Update on concerns for bats and felling of ancient woodland by HS2
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In November, the Woodland Trust and a group of independent ecologists raised concerns about the potential for unlawful felling of ancient woodlands by HS2 Ltd. This was because there are a number of ancient woodlands on the Phase Route 1 of HS2 (between London and Birmingham) that are due for imminent felling and where no application had been made by HS2 Ltd for licences to legally disturb bats or destroy their roosts.
All bat species are protected by law. Where development could affect bat roosts an application for a licence needs to be made to Natural England before work can take place. The license, if granted, is to ensure that the impact of the work is fully assessed and mitigation measures will ensure the favourable conservation status of the resident bats.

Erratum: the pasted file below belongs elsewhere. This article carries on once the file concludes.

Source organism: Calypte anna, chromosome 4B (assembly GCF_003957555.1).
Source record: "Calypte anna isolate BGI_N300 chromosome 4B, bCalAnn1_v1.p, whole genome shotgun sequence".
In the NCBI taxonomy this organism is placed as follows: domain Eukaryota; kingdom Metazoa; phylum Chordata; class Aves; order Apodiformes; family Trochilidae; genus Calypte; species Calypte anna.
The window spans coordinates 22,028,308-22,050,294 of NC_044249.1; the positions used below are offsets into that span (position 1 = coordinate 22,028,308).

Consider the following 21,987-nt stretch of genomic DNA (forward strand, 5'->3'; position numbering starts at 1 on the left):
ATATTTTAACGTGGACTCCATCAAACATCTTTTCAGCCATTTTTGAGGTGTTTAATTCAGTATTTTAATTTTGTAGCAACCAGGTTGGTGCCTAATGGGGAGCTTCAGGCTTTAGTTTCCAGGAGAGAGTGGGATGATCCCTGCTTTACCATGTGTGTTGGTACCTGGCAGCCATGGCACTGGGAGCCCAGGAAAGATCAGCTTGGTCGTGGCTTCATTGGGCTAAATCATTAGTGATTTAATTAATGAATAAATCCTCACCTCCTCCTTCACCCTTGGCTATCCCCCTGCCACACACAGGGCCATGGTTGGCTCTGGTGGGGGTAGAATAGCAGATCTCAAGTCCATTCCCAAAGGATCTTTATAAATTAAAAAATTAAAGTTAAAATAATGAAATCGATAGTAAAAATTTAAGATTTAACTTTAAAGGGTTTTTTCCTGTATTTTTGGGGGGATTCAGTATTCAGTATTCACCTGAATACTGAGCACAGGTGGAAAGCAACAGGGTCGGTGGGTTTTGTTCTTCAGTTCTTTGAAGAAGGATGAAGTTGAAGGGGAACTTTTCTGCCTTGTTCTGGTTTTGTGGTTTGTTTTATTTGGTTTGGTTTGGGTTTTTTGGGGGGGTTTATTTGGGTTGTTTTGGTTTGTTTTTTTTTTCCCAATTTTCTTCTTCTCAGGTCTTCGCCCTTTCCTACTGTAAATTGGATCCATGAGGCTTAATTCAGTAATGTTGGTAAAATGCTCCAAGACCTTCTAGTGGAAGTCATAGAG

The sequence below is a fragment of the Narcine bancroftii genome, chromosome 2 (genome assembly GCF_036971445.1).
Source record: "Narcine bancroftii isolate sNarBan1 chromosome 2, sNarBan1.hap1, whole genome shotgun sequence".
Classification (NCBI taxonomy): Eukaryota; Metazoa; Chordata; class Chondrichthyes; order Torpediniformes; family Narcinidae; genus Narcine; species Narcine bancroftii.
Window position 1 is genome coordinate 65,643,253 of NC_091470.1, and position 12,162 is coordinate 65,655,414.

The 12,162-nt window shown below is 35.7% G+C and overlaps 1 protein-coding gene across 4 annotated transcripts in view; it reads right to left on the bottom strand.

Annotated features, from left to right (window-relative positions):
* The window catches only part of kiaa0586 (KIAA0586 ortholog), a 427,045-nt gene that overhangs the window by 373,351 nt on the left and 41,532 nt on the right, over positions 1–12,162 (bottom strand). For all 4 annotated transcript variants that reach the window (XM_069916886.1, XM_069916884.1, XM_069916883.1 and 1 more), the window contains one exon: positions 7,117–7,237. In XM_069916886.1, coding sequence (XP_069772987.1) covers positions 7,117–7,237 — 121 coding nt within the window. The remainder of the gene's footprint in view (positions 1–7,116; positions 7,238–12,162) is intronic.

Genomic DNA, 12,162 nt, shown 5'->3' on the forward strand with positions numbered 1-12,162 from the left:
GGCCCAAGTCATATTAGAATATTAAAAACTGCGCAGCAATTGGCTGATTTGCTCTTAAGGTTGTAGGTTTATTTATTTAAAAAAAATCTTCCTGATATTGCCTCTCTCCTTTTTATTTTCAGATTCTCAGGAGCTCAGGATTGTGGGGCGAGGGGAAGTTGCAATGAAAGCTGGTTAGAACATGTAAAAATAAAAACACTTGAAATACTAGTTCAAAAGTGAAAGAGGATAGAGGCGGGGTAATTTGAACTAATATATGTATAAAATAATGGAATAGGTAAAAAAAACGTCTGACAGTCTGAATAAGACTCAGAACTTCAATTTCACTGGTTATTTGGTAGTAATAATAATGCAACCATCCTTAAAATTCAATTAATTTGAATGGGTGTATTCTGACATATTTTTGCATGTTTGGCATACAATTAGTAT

Ancient woodlands are often home to bats because the undisturbed environment and old trees provide ideal habitat. HS2 Ltd’s own Environmental Statement states the presence of bats and bat roosts in and around a number of woods where felling will take place to construct the railway, including woods where so far no licence application has been made.
Credit: Dominic Woodfield / WTML
We have now received confirmation from HS2 Ltd that they will be applying for the required licences for all ancient woods, including those where concerns have been raised by the Woodland Trust. HS2 Ltd have also confirmed that no woodland clearance will take place at these woods until the required ecological surveys have been undertaken and Natural England have reviewed these and granted the required licence. The Trust will be writing to Natural England regarding procedures being fully followed for bats and other protected species.
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The Woodland Trust is the largest woodland conservation charity in the UK. It has over 500,000 supporters.
The Trust has three key aims:
- protect ancient woodland which is rare, unique and irreplaceable
- restoration of damaged ancient woodland, bringing precious pieces of our natural history back to life
- plant native trees and woods with the aim of creating resilient landscapes for people and wildlife.
Established in 1972, the Woodland Trust now has over 1,000 sites in its care covering over 29,000 hectares. Access to its woods is free.